Your School. Your Paper. Since 1936.

The Suffolk Journal

Your School. Your Paper. Since 1936.

The Suffolk Journal

Your School. Your Paper. Since 1936.

The Suffolk Journal

Donahue and Archer on the market

Suffolk University announced Tuesday its plan to sell the Donahue and Archer buildings, according to Vice President of Government and Community Affairs John Nucci.

The buildings, which are located on Temple Street and share hallways connecting the two, are being sold by real estate company Jones Lang LaSalle. Nucci said there is no specific deadline on when to close of the sale, and “We’re going to do our best to market the property.”

News of the move was also announced to faculty Tuesday via email by Interim President Norman Smith.

It was not clear what price will be asked for the properties, and JLL could not be reached for comment.

The two buildings host classrooms used by the College of Arts and Sciences. Donahue is also home to the financial aid office, registrar’s office, and bursar’s office.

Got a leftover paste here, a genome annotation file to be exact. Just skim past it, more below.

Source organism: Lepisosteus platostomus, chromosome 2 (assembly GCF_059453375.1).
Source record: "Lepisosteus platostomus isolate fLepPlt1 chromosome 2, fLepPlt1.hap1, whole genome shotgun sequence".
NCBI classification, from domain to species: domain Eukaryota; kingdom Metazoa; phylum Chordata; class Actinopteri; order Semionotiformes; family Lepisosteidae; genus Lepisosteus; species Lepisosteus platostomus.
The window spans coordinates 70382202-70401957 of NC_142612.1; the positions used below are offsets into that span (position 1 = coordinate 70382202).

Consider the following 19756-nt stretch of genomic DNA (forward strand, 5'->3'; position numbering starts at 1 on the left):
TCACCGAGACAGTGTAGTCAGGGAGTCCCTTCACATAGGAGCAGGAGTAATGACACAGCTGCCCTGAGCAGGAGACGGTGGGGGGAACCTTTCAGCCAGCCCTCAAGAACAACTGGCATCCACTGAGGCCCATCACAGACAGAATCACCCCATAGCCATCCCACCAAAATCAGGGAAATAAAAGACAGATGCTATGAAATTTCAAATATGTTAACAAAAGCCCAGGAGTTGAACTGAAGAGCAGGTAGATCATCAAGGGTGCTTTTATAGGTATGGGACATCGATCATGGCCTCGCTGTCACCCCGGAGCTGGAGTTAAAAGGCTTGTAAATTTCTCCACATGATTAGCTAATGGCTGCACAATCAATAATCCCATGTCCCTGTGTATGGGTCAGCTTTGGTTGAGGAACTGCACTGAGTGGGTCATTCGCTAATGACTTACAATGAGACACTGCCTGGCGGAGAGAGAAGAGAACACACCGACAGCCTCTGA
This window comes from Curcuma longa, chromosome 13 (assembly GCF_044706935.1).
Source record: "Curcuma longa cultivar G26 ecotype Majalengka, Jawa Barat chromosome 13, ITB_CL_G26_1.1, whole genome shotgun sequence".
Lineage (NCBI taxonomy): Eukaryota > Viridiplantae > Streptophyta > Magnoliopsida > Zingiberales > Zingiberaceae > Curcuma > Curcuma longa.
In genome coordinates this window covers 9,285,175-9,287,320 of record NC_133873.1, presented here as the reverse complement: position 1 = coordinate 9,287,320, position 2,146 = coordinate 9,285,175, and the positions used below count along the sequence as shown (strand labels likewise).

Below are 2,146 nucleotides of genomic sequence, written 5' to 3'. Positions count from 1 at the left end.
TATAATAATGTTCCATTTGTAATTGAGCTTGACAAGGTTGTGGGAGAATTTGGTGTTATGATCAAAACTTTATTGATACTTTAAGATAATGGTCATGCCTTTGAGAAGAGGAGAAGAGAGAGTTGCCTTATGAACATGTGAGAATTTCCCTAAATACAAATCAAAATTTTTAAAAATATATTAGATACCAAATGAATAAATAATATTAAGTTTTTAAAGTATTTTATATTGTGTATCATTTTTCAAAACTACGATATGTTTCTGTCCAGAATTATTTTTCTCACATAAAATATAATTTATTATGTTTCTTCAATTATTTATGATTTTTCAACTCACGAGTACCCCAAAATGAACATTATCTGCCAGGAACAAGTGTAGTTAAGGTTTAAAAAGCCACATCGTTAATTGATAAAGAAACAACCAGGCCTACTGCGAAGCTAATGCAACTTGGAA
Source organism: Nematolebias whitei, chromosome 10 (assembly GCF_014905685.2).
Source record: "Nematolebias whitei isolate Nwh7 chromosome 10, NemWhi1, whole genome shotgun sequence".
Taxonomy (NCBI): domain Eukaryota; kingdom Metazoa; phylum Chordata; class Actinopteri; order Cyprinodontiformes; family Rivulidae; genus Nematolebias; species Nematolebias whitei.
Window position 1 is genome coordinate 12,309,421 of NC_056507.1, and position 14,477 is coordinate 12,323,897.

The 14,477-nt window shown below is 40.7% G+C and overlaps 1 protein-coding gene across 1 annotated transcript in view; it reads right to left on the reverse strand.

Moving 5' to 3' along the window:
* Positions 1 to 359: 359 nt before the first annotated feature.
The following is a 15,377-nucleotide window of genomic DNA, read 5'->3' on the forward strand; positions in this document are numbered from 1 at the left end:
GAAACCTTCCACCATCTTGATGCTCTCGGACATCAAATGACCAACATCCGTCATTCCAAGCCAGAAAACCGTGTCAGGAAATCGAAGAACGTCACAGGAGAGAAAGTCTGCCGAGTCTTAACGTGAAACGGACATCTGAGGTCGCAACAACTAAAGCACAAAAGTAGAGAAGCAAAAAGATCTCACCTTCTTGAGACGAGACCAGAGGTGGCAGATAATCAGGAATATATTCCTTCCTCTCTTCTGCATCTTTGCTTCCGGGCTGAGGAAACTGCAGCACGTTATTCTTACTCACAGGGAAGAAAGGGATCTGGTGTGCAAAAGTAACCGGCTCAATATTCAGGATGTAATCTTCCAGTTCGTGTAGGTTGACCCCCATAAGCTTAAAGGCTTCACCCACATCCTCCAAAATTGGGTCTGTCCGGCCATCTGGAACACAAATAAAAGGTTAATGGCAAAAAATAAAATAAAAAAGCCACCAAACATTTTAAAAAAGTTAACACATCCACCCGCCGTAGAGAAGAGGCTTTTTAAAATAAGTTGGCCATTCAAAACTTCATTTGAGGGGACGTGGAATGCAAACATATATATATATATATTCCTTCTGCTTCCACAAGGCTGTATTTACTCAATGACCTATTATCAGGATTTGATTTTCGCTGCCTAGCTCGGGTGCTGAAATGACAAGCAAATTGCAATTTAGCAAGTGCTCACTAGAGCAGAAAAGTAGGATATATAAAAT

Jonathan Acosta Abi Hassan/Journal Staff

A transition for the buildings was already in place, as all classrooms were planned to move into Suffolk’s new building, 20 Somerset, starting in fall 2015. The Boston Business Journal first wrote on Friday that Suffolk was interested in selling the buildings.

Smith said in the email that the buildings will likely be occupied by Suffolk until the end of the 2015-16 year.

“One of the core planning principles of our master plan with the city of Boston has been to move much of the classroom activity away from residential Beacon Hill. Primarily, the reason for the sale is simply that we are excited and looking forward to the opening of 20 Somerset in the fall,” said Nucci.

However, in an interview with The Suffolk Journal in December 2012, former president James McCarthy said the university was not planning to sell the Donahue and Archer buildings because they were home to the financial aid and bursar’s office, as well as the C. Walsh Theatre.

The Archer building was

the original home of Suffolk Law School, and was built in 1920, with a two-story addition added in 1937. Donahue was constructed in 1966.